Judicial Watch (JW) said on Thursday in a newsletter email received on Friday that they have filed suit against the U.S. Office of Special Counsel (OSC) to obtain government records relating to a June 15, 2010 request for an investigation into possible Hatch Act violations by then-White House staff members Rahm Emanuel and Jim Messina.
Judicial Watch had filed a Freedom of Information Act (FOIA) lawsuit, “Judicial Watch v. U.S. Office of Special Counsel (Case 1:14-cv-00724)” on April 25, 2014 and due to stonewalling tactics by the White House and the U.S. Office of Special Counsel (OSC).
The FOIA lawsuit filed by Judicial Watch in accordance with a June 27, 2013, FOIA request, seeks all and any records concerning, regarding, or related to the request for investigation filed by Judicial Watch with the Hatch Act Unit on June 15, 2010 concerning federal employees Jim Messina and Rahm Emanuel.
JW alleges that in 2009 then-White House Chief of Staff Rahm Emanuel and then-deputy Chief of Staff Jim Messina, on behalf of the Obama administration, both used their position and influence as highly placed federal employees to affect the outcome of federal elections.
Such actions are in direct violation of the Hatch Act, which states that an employee may not “use his official authority or influence for the purpose of interfering with or affecting the result of an election.”
Emanuel left the Obama administration, is now mayor of Chicago while Messina runs the White House-allied Organizing for America (OFA), and is also a political consultant.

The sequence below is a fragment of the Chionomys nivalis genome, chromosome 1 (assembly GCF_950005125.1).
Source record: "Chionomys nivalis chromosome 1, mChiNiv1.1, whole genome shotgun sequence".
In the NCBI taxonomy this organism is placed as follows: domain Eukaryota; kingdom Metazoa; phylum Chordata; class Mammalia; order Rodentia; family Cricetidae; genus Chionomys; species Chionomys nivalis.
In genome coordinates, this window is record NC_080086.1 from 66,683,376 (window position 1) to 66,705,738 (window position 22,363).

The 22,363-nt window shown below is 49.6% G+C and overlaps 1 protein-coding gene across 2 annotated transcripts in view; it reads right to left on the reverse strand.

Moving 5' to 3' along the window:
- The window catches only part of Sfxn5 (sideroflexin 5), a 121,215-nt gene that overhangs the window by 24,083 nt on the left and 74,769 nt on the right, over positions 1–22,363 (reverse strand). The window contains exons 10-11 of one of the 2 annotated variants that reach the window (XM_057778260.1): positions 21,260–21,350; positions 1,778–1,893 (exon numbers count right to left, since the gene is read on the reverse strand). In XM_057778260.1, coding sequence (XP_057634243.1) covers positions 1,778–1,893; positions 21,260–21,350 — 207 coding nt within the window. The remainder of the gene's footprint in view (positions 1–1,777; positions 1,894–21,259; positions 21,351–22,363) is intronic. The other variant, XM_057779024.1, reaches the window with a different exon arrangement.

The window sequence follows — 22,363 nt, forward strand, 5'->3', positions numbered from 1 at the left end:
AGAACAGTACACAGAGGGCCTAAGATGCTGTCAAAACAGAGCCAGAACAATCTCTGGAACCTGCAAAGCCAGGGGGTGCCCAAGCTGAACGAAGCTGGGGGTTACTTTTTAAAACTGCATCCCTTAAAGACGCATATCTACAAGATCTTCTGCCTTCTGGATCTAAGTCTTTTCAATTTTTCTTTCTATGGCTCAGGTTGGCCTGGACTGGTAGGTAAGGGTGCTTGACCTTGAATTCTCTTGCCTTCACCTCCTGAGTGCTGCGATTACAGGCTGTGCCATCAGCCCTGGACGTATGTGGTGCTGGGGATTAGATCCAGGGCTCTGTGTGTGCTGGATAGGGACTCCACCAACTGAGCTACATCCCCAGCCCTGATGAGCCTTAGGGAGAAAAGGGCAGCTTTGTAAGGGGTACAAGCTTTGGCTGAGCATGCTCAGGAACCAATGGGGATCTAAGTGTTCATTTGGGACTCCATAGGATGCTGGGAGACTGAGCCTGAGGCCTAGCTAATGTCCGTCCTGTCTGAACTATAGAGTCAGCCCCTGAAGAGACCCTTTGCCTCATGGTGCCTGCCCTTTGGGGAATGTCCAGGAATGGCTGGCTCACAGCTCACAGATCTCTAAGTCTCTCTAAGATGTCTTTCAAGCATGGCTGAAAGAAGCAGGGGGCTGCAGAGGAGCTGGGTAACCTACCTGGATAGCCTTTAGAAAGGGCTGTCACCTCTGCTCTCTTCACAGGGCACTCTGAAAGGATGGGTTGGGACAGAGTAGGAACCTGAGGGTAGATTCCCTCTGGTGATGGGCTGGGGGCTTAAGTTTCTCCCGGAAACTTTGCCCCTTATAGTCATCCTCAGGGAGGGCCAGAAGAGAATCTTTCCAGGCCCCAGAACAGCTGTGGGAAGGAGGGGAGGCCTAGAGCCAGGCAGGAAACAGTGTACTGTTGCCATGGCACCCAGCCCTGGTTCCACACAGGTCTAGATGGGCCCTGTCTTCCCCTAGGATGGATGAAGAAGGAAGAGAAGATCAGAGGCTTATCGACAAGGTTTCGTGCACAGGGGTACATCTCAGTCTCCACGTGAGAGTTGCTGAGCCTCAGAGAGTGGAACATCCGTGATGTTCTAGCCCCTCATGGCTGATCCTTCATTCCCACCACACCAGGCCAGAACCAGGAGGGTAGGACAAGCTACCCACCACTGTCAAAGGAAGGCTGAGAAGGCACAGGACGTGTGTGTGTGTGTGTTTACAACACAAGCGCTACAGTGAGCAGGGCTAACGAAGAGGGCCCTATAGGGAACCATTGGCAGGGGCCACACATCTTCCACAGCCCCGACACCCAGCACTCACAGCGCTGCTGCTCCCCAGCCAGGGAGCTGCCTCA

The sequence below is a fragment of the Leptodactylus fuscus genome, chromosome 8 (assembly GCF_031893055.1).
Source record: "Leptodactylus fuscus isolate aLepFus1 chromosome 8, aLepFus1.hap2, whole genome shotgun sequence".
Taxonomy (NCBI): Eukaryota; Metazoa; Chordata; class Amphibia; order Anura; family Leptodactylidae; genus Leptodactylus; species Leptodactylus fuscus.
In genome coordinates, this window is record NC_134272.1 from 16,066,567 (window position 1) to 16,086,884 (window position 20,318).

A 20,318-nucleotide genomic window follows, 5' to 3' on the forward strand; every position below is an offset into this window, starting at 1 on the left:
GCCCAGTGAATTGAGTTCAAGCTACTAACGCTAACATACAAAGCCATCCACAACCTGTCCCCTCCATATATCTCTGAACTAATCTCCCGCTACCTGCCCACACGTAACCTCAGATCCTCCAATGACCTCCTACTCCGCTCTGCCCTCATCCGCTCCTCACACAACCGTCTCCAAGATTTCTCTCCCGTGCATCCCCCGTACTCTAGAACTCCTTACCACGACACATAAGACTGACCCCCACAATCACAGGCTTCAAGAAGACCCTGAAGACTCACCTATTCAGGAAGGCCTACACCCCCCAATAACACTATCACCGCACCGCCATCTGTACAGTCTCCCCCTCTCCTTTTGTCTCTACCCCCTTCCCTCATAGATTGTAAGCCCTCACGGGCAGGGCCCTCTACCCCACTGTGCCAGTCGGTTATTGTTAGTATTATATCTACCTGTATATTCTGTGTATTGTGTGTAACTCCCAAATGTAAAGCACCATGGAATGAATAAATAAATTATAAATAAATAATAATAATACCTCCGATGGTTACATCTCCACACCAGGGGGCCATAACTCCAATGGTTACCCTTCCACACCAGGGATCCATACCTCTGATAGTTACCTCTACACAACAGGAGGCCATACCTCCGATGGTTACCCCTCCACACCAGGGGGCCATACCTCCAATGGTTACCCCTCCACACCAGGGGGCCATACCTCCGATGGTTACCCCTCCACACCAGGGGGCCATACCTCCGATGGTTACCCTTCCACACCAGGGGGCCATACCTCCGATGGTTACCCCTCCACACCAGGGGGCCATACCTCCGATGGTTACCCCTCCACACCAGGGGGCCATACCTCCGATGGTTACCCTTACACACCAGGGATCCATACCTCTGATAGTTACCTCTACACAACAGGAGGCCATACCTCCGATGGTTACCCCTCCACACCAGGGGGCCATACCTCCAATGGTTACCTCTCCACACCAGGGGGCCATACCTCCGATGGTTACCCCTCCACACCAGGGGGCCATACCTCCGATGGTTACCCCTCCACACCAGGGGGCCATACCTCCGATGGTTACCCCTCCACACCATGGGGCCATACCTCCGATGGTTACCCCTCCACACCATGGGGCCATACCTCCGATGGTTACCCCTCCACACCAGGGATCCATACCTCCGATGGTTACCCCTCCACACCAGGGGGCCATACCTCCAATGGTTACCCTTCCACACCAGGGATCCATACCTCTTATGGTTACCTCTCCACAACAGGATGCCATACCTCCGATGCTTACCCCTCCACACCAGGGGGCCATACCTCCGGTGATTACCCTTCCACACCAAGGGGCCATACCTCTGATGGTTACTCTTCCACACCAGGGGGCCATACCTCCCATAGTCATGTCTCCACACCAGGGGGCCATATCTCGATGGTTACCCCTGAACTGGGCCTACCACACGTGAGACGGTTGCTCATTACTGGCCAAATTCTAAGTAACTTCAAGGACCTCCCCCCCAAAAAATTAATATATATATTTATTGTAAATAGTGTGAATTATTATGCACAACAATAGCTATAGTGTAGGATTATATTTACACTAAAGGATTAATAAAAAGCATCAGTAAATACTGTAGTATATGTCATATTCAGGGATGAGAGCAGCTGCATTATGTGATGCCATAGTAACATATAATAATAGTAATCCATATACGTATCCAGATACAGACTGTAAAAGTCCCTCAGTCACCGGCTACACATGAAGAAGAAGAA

Judicial Watch President Tom Fitton said, “On May 27, 2009, Pennsylvania Congressman Joe Sestak said in an interview with CNN that he intended to challenge Senator Arlen Specter in the 2010 Democratic Primary. According to a White House memo authored by White House Counsel Robert Bauer, “efforts were made in June and July of 2009 to determine whether Congressman Sestak would be interested in service on a Presidential or other Senior Executive Branch Advisory Board, which would avoid a divisive Senate primary.”
“The memo further notes that Emanuel enlisted the help of former President Bill Clinton to raise the executive branch positions with Congressman Sestak and Sestak rebuffed the Obama White House offers and defeated Specter in the primary.”
Fitton explained that the Colorado Independent reported on August 29, 2009, that Andrew Romanoff planned to challenge Colorado Democratic Senator Michael Bennet in the 2010 Democratic Primary. According to the Associated Press in June 2010, Messina allegedly called Romanoff on September 11, 2009, and suggested that Romanoff’s time might be better spent working for the U.S. Agency for International Development instead of running for the Senate. Romanoff released an email from Messina that same day listing three jobs that “would be available” if Romanoff were not running for the Senate against Bennet. Two of them were with USAID, the other was the position of director of the U.S. Trade and Development Agency. Bennet defeated Romanoff in the primary.